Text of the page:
Fortunately, there are ways to cut down on costs–and make sure your investment pays off.

1. Do your homework.

Serial entrepreneur Dan Demsky once had to throw away thousands of dollars of packaging because of trademark infringement issues, so when it came time to brand his latest venture (men’s travel-apparel site Unbound Merino), he started with the basics. “Memorability and ease of spelling,” Demsky says, plus “having the domain name.” He also hired a good trademark attorney.

You’ll pay $2,000 to $2,500 for a comprehensive trademark search and around $1,000 for the application, says Marc Misthal, a lawyer with intellectual property firm Gottlieb, Rackman & Reisman. Expect added costs, including extension fees, if the U.S. Patent and Trademark Office rejects your application.

2. Solicit, but limit, feedback.

Opinions are a dime a dozen, so while you’ll want to run your brand plans past some employees and clients, you’ll also need to drown out the noise. When content marketing software company PathFactory–formerly known as LookBookHQ–started considering a change to its name and logo in 2017, it limited the internal brand committee to five people.

“Keeping the decision-making committee as small as possible really helped, because everyone will have their own idea of what [the brand] should be,” Cassandra Jowett, PathFactory’s senior director of marketing, says. “Changing your company’s name is not necessarily a democratic decision. Not everyone should get a vote.”

Conduct customer research, but avoid simply asking people whether they like a potential new name, logo, or color scheme, says Emily Brackett, founder of Branding Compass, a web-based branding app for small businesses. Instead, focus on the value prop you would like your name, logo, or design aesthetic to convey.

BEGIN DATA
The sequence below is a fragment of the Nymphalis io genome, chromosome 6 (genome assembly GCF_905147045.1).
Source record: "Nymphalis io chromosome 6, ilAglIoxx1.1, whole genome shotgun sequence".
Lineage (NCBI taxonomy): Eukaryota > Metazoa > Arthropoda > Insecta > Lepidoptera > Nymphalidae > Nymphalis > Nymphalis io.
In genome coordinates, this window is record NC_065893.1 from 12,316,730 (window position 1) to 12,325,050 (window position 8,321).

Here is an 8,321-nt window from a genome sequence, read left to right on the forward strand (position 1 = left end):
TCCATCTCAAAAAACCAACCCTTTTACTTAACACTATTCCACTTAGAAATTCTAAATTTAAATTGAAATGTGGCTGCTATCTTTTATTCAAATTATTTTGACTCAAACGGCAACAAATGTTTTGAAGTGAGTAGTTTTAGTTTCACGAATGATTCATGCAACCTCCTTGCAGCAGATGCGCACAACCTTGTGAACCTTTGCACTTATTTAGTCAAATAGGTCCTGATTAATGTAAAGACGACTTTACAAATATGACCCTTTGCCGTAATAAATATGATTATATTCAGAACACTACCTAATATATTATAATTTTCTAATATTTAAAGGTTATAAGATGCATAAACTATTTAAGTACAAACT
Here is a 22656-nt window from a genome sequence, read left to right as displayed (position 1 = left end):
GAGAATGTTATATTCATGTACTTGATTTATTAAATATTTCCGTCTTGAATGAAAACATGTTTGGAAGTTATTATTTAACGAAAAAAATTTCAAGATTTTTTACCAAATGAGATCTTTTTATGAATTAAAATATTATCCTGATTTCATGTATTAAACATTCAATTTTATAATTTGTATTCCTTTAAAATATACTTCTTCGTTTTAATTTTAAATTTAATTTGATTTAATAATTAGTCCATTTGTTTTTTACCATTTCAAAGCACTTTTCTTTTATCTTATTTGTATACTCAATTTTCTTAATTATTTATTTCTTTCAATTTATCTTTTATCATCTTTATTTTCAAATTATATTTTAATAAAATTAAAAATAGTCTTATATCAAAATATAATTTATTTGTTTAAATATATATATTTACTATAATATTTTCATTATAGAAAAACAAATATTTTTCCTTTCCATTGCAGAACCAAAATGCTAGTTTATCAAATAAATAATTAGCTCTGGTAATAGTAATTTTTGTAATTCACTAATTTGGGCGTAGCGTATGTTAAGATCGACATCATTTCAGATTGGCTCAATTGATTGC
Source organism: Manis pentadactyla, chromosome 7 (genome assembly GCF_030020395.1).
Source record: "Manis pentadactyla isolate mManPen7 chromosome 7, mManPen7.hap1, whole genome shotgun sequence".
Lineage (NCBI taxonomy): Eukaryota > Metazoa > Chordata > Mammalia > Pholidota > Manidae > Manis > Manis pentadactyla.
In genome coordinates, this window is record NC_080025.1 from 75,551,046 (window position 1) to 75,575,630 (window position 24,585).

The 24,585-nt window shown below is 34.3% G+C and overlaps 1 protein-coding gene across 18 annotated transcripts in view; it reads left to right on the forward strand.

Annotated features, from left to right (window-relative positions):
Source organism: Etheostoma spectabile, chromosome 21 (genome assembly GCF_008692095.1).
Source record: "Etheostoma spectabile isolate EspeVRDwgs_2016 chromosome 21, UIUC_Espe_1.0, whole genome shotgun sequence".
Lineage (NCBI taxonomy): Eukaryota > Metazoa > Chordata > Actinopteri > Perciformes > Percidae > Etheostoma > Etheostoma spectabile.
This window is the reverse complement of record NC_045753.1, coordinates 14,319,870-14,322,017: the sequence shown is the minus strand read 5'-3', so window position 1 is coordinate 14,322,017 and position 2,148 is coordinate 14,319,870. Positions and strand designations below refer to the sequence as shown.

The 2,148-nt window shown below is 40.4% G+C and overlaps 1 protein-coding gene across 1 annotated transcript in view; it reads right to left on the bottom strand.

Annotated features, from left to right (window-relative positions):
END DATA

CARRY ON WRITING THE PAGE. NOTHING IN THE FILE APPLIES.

“You could say, ‘We really want to come across as caring and compassionate,’ ” Brackett suggests. “Does this logo look caring and compassionate, or does this [other] logo look caring and compassionate?”

3. Have a rollout plan.

PathFactory officially announced its new name and logo at the 2018 SiriusDecisions Summit, a major event for the B2B marketing industry. “We tied it together with a product announcement to explain the need for a change in our image,” Jowett says. “The two together got a good reception”–and a lot of much-needed media coverage.

Prior to the official announcement, the company sent swag bags to select customers, and for months after the rebrand, PathFactory left messaging about the change on all its digital channels. Even then, “not everyone realized it was the same company,” Jowett admits.

Smaller-scale rebrands won’t require so many bells and whistles. But you should still communicate why you’re making a certain change, Brackett says. Messaging can come in the form of a press release, blog post, or email to your customers.

“You want to control the narrative,” agrees Bo Bothe, CEO of Brand­Extract, a brand strategy consultancy. “If you just throw it out there to the wolves, they’re going to tear it apart.”

4. Avoid second-guessing.

Once you’ve unveiled your redesign, expect some resistance to your changes. So don’t rush to backtrack if you receive immediate negative feedback. Chances are, the blowback will blow over. (See Slack’s early-­2019 logo redesign, below. The barrage of bad press ultimately dissi­pated.) Commaful had several users threaten to leave once it unveiled the new name and logo, though they ultimately stuck with the platform, Liu says.

“Keep in mind, the product is what matters,” Bothe says. “If the product is badass, the logo will become less relevant. As long as you’re not offending anybody, you’re probably fine.”

 If It Ain’t Broke…